So you’re going to be bringing in talent and all of your rock ‘n’ roll friends? I’m excited about it. I want to make it like the nights at Marquee from the get-go — that rock ‘n’ roll vibe, but still upscale and classy. Wednesday nights were always a cool night.
Why Wednesday? Wednesday is good, but I think it’s always been a tough night. Yeah, if you don’t have a great party, no one’s going to come out, but it reminds me of Disco 2000 and Marquee Wednesdays, which were always great. Generally speaking, it’s an industry night. Monday used to be the industry night, but now everybody goes out on Monday. For example, our Monday night parties at Snitch. That was a party that lasted for a long time; it was its own beast. It grew horns, and we took it on for a long time.
I’ve been making statements in my column saying that I don’t think there are really any great clubs, but I do believe that there are some great nights. In my opinion, the rock ‘n’ roll nights are banging, like the Monday nights over at Greenhouse. I stopped by Lit on Wednesday night with my buddy, and although Lit has been around for awhile, it’s still great. You go in there and it’s a hip-hop vibe, with model girls standing around and rockers all over the place. And also, if you look at a lot of the new clubs opening up now, you can see that the bottle service is really starting to swing. I’ve heard clubs are opening up and instead of bottle service, they’re offering pitchers of alcohols now.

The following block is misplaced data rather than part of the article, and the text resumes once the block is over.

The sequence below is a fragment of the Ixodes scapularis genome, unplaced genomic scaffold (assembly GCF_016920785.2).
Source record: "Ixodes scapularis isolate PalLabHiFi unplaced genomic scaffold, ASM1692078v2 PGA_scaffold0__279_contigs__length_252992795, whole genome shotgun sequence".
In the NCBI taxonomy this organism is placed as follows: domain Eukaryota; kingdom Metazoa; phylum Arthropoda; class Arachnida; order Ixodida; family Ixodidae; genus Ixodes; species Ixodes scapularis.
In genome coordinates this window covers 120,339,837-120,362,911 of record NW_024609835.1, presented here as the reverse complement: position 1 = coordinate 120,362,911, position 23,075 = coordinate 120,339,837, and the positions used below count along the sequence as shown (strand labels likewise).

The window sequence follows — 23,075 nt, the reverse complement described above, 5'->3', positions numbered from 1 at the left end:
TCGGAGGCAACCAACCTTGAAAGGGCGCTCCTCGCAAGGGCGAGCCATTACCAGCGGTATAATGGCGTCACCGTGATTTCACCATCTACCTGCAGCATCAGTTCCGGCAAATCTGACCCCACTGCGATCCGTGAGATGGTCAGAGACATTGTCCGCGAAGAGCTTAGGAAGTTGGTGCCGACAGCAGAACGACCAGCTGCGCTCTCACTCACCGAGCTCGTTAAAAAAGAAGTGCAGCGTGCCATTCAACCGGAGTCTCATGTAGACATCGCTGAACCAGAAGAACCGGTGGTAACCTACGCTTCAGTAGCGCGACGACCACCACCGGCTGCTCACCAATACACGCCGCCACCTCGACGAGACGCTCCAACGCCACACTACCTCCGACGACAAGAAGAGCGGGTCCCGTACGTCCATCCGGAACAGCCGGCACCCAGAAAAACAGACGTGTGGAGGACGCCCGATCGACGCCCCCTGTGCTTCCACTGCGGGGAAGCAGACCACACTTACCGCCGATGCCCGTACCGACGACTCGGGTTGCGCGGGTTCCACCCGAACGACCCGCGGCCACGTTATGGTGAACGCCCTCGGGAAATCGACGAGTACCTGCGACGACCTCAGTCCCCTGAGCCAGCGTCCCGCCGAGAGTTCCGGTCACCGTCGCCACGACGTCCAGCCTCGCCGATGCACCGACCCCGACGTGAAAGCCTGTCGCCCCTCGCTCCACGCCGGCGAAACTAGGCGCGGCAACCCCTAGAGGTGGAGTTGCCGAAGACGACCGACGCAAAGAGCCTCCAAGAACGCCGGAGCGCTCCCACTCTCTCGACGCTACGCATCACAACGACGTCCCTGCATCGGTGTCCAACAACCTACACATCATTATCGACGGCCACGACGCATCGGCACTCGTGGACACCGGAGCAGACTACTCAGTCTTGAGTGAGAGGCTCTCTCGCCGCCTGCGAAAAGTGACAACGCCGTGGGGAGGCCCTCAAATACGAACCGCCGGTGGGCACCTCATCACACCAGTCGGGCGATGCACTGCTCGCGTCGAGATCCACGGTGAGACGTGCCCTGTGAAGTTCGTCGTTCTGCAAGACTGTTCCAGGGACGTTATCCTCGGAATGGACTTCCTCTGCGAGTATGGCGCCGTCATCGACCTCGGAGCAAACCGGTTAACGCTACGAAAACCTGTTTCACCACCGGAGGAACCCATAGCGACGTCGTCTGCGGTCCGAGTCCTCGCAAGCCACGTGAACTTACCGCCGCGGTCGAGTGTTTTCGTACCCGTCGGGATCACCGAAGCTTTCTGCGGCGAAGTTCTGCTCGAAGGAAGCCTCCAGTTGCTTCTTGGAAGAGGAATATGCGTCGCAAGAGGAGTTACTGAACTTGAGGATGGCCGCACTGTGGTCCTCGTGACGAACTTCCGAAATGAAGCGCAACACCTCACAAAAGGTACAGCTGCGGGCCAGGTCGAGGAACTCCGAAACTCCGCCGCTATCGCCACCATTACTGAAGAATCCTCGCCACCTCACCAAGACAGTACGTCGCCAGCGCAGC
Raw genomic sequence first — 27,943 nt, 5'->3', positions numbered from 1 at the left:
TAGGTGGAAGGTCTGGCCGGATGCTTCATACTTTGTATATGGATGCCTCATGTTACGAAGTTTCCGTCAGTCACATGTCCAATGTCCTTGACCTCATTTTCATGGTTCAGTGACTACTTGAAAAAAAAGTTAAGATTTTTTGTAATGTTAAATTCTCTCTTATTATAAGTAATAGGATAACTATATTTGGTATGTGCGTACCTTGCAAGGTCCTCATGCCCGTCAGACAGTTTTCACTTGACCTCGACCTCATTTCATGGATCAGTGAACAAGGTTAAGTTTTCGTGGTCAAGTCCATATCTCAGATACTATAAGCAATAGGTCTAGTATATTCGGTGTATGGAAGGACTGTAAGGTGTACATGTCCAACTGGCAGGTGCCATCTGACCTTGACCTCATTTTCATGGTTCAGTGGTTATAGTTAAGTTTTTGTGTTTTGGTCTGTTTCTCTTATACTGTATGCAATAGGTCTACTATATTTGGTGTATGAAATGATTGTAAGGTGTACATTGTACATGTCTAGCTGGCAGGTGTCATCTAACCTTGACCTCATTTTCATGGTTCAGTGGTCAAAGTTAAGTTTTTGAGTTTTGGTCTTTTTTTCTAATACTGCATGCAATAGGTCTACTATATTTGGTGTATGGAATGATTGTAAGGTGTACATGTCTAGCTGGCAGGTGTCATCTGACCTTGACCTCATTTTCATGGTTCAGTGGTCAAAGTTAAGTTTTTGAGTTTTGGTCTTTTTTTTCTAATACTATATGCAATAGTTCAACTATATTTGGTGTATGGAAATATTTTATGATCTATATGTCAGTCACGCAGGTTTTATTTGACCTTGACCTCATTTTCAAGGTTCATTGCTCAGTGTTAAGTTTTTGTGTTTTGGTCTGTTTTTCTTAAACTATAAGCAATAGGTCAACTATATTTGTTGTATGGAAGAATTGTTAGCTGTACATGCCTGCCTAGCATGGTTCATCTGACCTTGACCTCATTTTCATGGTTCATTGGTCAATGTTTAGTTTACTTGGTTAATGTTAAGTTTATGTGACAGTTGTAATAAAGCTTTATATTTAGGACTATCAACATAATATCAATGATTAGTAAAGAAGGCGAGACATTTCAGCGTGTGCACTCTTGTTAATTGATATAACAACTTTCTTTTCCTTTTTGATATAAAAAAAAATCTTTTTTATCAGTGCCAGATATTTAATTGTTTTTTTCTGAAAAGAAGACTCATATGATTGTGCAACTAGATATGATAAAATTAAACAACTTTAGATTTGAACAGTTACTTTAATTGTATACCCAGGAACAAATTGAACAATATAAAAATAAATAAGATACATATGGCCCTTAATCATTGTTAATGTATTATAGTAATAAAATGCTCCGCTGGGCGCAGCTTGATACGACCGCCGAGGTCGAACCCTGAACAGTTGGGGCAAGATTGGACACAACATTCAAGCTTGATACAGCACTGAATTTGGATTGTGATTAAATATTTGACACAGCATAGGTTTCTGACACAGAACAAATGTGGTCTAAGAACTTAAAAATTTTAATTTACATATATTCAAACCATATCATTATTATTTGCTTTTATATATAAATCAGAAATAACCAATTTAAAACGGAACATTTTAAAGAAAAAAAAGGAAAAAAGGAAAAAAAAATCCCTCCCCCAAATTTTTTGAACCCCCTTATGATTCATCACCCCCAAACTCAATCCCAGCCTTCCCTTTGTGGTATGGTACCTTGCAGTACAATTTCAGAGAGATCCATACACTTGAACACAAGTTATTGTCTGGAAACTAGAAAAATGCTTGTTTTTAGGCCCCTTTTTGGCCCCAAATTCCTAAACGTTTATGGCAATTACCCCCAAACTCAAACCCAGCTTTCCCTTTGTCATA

The rock ‘n’ roll scene seems to be thriving; there are a lot of great bands being booked, concerts are selling out, and the scene is vibrant — it reminds me of the early 80s in this town. I’m working with a lot of bands right now. I’m currently managing a band called The Dirty Pearls — they’re headlining and selling out the Bowery Ballroom every time they play. And we’re touring with Brett Michaels this weekend for the Rock of Love tour, doing the opening act for that. We have a lot of really interesting things coming up, and I think that during the recession times, the rebel mentality really starts to come back. I live in the East Village, and if you walk down the street now, it seems like it’s getting back to where it was in the early 90s a little bit.
Yes, I think there’s a rebirth of nightlife — certainly in the rock ‘n’ roll community. If you’ve noticed, even in the John Varvatos store which moved into the CBGBs space, there’s now a monthly rock ‘n’ roll party where we’re having New York City bands perform and then do the after-party at Bowery Electric.
The rock community has never been rich — it’s a lot of people who are trying to make it, so they don’t necessarily suffer in this recession. As traditional ways to make money diminish, I think this scene is expanding and become much more vibrant. New York definitely took a break from the rock scene for a long time with bottle service; the lounges took over Manhattan for a long time, and it’s good to see it come back again. But you can see the change now, because every DJ mixes at least some kind of mash-up of rock ‘n’ roll in their sets now — even the old DJs who were playing nothing but hip-hop and house are playing rock ‘n’ roll now.